Here's a colouring page of Emily Brontë for younger children, with nice simple lines and a pretty smile! We also have a colouring page of the Brontë sisters taken from their brother's famous portrait of the girls, more suitable for older children.
Learn a little about Emily Brontë here, and then enjoy our fun colouring pages and printables with the kids!
Emily Brontë (1818-1848) wrote only one novel, Wuthering Heights, but that one novel - written under the pen name Ellis Bell and thought rather shocking when it was published - is considered to be a classic of English literature and has been made into numerous films and TV series in recent years.
Emily was born in Yorkshire, the fifth of six children (although two died in childhood). Her mother died when she was only three. After a brief spell at a severe boarding school (from which Emily's older sister Charlotte derived some of the details for her novel Jane Eyre), Emily and her remaining two sisters were educated at home with their brother Bramwell. The siblings had a strict childhood but were able to read widely. From an early age they wrote stories together and developed vivid imaginations.
As the girls grew up they dreamed of opening their own school, furthering their own educations whenever possible and taking up positions at schools and as governesses too. Emily's health wasn't good, however, and when, in her early twenties she had to return home due to ill health, she became the home-maker.
In 1847, Emily published Wuthering Heights and her older sister Anne published Agnes Grey. Wuthering Heights was thought to have been written by a man and received mixed reviews. Sadly Emily became ill soon afterwards and died just a few months after her brother, at the age of only 30. Anne also died shortly afterwards.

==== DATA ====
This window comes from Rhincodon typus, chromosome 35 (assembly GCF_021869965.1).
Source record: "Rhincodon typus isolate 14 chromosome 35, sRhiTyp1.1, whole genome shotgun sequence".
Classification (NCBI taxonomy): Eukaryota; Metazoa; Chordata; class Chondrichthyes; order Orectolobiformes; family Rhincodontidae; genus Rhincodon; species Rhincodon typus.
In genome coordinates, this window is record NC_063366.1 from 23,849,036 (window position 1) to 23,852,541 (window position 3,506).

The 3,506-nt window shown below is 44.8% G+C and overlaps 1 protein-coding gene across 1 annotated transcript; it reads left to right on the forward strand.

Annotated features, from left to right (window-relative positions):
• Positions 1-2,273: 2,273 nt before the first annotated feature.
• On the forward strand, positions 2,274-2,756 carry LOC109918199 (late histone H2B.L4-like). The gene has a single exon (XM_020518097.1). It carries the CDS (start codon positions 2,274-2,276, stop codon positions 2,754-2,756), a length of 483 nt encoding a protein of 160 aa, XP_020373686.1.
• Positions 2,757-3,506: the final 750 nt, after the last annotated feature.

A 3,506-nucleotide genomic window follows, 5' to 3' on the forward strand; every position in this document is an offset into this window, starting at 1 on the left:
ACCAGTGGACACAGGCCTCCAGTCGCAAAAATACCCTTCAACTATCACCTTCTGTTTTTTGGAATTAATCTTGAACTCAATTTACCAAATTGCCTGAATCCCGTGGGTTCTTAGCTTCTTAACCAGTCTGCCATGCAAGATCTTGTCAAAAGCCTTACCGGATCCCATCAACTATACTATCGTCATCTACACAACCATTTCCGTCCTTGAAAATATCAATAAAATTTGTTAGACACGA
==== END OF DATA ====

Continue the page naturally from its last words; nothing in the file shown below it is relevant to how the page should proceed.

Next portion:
Here's a fun learn to draw tutorial - something different for your studies of Emily Brontë! Just follow along with the steps.
Our notebooking pages are designed for older children doing their own projects and recording their research. Choose from two pages for Emily Brontë. The first has space for a drawing or illustration, or perhaps for an extract from Wuthering Heights.
You could use this pretty illustrated poster of Emily Brontë in your book corner or library - or possibly as a cover for a project on Emily and her literary sisters.
Children can write about Emily Brontë with our fun story paper (complete with colouring of Emily) - or perhaps use the paper to copy out some lines from Wuthering Heights?
I've simplified the first line from Emily Brontë's novel, Wuthering Heights, by taking only the first half as I felt the complete line would confuse children. As it stands, I wonder where they will take the story - and what kind of landlord the protagonist might have met earlier!
Encourage the children to find out a little about Emily Brontë, 19th century novelist and author of Wuthering Heights. Choose from a colour or black and white version of this fact-finding worksheet.
This Emily Brontë writing page might come in useful when writing about this 19th century author - or about Wuthering Heights.
Mary Anne Evans used the pen name George Eliot because she thought her novels would be taken more seriously with a male name.
Here's a colouring page of the three Brontë sisters - Anne, Emily and Charlotte, from left to right - taken from a portrait painted by their brother Patrick.